Book Review -At the Edge of Summer


When Clare Ross’ father dies, her mother’s close friend whisks her away from Scotland to her family home in France. The lonely, grieving Clare finds a kindred spirit in Luc Crépet, the son of the household. She also finds understanding and encouragement of her artistic skills in this slightly bohemian family. Clare and Luc spend a golden summer together, before her grandfather unexpectedly comes to claim her.

Although they are separated, first by distance and then by war, Luc and Clare nurture their bond through letters. Eventually, this connection is severed and they lose track of each other. Until one day after the war, a familiar face walks into the prosthesis studio where Clare works. Though Clare has finally found her place, Luc has lost his. But Clare refuses to give up on the boy she once knew and is determined to rescue him as he once rescued her. Can a man scarred physically and emotionally by war and betrayal recapture the love and contentment of that one summer so long ago?


At the Edge of Summer has been on my TBR pile for a while. And honestly, after finally reading it, I’m kicking myself for waiting so long to start.

This is a beautiful, poignant story of two people who find their home in each other. Though Clare’s father is dead, she is hopeful to finally find the mother who abandoned her. This makes her cautious of forming attachments with others as she fears to be abandoned.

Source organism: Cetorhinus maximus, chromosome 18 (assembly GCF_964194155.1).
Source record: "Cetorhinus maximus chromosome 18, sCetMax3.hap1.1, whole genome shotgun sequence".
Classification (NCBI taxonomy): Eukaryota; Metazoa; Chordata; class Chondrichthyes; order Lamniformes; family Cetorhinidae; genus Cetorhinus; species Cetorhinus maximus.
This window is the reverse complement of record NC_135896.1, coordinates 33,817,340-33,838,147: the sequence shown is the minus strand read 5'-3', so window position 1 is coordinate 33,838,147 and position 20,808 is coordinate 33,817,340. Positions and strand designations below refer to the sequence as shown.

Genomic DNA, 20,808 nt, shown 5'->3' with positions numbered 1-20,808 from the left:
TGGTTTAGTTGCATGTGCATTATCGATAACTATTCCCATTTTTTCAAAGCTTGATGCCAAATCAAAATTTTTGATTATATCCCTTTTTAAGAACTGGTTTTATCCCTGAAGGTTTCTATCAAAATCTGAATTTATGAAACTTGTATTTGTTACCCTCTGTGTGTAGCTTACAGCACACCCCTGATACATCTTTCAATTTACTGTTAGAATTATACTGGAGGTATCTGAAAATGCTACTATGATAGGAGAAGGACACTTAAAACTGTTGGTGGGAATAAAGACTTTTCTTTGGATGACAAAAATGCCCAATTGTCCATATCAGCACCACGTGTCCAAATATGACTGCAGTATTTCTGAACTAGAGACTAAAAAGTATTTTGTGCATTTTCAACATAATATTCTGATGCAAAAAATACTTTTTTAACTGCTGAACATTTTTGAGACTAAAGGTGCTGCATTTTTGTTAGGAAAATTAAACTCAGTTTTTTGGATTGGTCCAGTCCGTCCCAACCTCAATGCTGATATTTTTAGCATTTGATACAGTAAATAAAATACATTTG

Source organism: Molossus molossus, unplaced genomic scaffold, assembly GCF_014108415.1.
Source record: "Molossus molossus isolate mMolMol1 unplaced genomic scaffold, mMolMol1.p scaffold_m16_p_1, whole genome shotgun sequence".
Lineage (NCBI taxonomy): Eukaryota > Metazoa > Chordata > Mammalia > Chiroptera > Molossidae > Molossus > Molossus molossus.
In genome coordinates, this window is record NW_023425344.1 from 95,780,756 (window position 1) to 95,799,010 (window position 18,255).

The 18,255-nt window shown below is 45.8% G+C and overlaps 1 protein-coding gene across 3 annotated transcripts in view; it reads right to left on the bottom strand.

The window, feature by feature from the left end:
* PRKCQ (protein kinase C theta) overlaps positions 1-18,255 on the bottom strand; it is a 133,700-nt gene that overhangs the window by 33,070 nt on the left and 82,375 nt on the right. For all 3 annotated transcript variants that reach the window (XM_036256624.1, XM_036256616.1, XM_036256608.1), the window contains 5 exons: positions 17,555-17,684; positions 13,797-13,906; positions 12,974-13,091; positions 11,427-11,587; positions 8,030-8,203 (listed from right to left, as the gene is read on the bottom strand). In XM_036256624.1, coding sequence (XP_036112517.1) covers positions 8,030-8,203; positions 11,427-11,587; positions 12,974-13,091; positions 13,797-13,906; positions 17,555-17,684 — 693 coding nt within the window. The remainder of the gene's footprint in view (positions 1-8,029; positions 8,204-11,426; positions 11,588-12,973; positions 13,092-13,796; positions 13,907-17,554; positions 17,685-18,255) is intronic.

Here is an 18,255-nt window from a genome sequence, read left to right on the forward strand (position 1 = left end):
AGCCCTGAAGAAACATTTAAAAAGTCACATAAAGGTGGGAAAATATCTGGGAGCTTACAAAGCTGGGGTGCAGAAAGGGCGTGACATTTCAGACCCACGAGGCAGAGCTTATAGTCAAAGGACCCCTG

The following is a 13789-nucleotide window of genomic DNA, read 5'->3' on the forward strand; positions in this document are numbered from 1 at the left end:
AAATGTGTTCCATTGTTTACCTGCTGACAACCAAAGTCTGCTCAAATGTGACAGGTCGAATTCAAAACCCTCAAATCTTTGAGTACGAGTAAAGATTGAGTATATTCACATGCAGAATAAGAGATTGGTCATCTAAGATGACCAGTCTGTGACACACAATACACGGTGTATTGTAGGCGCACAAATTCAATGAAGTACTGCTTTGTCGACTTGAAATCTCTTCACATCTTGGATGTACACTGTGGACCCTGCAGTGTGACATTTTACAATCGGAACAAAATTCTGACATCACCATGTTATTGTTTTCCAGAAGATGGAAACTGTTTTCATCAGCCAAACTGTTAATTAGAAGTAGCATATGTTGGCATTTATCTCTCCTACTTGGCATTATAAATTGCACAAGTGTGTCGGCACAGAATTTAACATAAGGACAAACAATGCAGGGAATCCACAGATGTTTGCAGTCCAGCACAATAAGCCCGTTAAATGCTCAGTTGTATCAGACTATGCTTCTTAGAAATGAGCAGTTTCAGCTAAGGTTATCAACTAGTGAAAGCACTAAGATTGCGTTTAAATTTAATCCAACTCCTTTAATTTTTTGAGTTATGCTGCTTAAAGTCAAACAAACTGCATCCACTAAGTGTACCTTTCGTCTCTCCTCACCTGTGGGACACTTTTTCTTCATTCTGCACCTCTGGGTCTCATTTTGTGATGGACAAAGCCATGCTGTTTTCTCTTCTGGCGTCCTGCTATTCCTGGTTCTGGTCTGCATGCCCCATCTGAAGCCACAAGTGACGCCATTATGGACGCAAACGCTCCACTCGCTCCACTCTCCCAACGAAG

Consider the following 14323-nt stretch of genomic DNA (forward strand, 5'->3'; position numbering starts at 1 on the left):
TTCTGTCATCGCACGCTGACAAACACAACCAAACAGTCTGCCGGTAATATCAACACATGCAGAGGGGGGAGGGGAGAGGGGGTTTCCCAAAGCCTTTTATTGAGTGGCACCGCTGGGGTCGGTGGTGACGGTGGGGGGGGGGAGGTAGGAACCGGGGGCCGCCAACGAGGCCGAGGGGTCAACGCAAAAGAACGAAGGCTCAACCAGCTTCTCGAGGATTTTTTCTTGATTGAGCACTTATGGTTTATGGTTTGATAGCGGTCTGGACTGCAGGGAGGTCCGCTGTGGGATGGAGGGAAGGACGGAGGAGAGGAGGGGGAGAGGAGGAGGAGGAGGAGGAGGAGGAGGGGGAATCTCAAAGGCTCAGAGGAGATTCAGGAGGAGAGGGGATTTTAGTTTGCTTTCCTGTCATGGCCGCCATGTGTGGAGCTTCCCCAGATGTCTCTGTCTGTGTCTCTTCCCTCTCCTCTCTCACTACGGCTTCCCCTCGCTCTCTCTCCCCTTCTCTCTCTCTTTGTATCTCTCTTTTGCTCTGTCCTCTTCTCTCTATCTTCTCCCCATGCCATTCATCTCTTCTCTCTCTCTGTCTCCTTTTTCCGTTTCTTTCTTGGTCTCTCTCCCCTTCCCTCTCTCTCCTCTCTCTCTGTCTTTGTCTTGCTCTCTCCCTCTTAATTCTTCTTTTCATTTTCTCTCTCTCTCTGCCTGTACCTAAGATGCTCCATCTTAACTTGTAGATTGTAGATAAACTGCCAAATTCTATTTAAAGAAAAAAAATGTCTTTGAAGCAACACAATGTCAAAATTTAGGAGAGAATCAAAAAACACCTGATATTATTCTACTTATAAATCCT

Luc has loving parents, but is frustrated by their artistic natures which force him to be the responsible one of the family. Still, it gives him an understanding for a grieving girl whose art is both her release and passion.

I was captivated by the tenderness of At the Edge of Summer from the first page. The author’s descriptions of Clare’s home in Scotland, then France and later, all over Africa, brought these places vividly to mind. The relationship between Luc and Clare is underscored by patience, restraint, compassion and love.

Luc’s injuries during the WWI leave his face severely scarred. His need for a prosthetic mask helps reunite him with Clare who is using her artistic talents for a greater cause. There is much that can be inferred from Luc’s physical need to hide behind a mask, to cover the literal scars of betrayal, which I connected with. Don’t we all hide behind figurative masks at times to protect ourselves from the judgment and unwanted attention of others?

At the Edge of Summer has all the elements of the type of stories I enjoy; beautifully described settings, compelling relationships, love and redemption. It will definitely be going on my list of favorite books this year. And I will be seeking out other titles from this author.

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